Due to inefficient and inadequate measures, Bangladesh lags in achieving success in tiger conservation despite having dedicated significant funds to the effort over the last two decades.

According to data extracted from projects undertaken by the government and nongovernment organisations, the country has allocated $11 million to tiger conservation to date. Ironically, the number of Bengal tigers (Panthera tigris tigris) dropped to 114 in 2018, compared with 440 in 2004.

Bangladesh shares most (60%) of the world’s largest mangrove forest with neighboring India. This mangrove forest is the habitat of many wild animals, including the big cat. In Bangladesh, the mangrove is the only habitat for the Bengal tiger, which has been declared an endangered species by the International Union for the Conservation of Nature, or the IUCN.

Along with Bangladesh, Bengal tiger habitats exist in the neighboring countries of India, Nepal, Bhutan and Myanmar.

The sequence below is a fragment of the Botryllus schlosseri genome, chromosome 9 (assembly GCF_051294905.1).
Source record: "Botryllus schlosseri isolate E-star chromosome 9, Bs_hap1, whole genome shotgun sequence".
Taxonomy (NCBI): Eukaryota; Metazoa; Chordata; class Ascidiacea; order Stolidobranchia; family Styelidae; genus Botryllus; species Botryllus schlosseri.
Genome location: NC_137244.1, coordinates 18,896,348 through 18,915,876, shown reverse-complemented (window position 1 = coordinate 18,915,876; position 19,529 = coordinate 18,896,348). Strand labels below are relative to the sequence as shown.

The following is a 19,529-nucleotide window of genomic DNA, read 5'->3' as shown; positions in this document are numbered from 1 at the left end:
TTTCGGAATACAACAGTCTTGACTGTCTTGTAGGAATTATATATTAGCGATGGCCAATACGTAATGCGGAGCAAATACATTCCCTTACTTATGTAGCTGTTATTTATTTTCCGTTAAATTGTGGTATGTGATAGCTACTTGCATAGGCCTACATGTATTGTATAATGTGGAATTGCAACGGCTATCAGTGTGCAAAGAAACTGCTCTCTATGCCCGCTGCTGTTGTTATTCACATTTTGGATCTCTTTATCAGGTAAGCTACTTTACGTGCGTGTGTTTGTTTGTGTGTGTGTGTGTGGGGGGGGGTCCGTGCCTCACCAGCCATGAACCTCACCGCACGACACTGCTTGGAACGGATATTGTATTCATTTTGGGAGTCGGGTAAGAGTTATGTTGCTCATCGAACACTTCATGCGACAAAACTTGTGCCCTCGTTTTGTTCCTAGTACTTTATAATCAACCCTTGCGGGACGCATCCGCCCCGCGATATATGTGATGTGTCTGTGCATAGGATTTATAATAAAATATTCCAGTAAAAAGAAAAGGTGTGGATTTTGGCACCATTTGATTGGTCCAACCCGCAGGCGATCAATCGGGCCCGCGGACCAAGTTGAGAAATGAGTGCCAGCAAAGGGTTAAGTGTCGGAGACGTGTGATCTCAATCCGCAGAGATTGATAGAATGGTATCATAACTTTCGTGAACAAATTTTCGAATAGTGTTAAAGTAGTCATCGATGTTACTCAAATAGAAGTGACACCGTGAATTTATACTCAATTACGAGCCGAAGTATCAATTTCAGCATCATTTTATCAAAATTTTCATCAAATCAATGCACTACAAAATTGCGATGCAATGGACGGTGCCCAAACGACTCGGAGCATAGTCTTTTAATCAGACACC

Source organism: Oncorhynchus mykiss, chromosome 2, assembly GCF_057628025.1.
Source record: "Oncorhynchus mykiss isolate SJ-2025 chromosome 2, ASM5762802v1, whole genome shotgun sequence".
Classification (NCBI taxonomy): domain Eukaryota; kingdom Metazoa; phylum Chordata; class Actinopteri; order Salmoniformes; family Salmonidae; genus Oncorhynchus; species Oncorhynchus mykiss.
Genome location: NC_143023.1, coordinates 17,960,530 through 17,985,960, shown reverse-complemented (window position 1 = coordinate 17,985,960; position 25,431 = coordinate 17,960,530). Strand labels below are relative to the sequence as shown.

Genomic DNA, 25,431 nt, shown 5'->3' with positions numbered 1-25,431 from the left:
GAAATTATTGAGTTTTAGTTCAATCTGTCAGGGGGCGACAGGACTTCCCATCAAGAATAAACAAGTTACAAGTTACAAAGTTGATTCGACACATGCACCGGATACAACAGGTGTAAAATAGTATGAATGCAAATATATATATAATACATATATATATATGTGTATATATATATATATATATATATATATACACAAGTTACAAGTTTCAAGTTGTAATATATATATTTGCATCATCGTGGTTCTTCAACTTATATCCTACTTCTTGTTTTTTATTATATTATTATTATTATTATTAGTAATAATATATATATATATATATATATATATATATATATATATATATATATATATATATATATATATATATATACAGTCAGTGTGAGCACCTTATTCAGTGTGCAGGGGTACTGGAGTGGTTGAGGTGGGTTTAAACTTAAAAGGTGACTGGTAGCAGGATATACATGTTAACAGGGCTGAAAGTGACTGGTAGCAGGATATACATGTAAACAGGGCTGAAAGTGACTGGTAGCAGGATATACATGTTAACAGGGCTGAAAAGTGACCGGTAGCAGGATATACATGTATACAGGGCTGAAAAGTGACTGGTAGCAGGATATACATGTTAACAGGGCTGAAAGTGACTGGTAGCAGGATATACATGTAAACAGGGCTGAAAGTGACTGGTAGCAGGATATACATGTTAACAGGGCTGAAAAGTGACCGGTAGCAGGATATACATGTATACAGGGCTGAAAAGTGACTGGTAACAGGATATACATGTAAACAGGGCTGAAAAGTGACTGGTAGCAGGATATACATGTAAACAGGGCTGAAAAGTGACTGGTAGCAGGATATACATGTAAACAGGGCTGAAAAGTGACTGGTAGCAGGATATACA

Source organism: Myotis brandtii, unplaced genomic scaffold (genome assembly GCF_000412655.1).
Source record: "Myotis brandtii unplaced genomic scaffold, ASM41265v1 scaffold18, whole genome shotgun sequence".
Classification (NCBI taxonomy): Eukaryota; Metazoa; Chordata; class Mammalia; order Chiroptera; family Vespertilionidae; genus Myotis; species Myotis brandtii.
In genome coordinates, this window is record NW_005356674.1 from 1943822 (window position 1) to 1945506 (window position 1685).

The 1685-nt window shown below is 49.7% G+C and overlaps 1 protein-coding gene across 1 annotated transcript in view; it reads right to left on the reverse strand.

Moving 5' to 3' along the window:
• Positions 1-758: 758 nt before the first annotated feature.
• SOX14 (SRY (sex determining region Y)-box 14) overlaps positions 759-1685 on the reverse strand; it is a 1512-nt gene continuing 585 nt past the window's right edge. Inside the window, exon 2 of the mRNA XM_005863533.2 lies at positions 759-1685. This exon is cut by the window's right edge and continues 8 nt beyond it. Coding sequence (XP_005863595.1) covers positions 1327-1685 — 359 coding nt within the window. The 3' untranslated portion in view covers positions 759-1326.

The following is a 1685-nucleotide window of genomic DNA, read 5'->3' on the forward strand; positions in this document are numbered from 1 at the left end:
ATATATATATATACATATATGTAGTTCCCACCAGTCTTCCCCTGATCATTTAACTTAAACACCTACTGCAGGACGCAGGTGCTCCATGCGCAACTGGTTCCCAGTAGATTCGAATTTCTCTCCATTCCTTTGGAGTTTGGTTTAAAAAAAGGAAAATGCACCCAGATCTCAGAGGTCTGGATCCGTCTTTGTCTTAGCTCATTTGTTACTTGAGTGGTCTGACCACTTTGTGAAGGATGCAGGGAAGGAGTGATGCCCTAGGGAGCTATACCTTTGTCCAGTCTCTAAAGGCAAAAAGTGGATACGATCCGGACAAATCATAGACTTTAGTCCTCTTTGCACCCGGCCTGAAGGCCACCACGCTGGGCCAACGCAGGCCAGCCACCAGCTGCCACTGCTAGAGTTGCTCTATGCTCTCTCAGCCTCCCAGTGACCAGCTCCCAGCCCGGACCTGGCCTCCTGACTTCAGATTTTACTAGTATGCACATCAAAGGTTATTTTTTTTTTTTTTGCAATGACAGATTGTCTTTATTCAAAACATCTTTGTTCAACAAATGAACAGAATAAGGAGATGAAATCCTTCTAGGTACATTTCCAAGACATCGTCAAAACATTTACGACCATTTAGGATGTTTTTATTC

According to the World Wildlife Fund, in China, Russia, India, Nepal and Bhutan are either steady or growing. The World Wildlife Fund also estimates there are 5,574 tigers in the wild in 13 countries worldwide.

The Bangladesh government declared 52% of the Sundarbans (6,017 square kilometers or 2,323 square miles) as protected areas in 2020, up from 23% earlier. The Bangladesh authority declared three sanctuaries for wildlife in the Sundarbans, but not specifically for tigers.

“There are three wildlife sanctuaries in the Sundarbans. East, west and south sanctuar[ies] have been declared for all wildlife but not particularly for tigers, said Mihir Kumar Doe, forest conservator of Khulna Circle.

The Bangladesh government declared 52% of the Sundarbans (6,017 square kilometers or 2,323 square miles) as protected areas in 2020, up from 23% earlier. Credit: Soumyajit Nandy, CC BY-SA 4.0, via Wikimedia Commons

According to the Bangladesh Forest Department, the country has 25 wildlife sanctuaries, but none dedicated to tigers.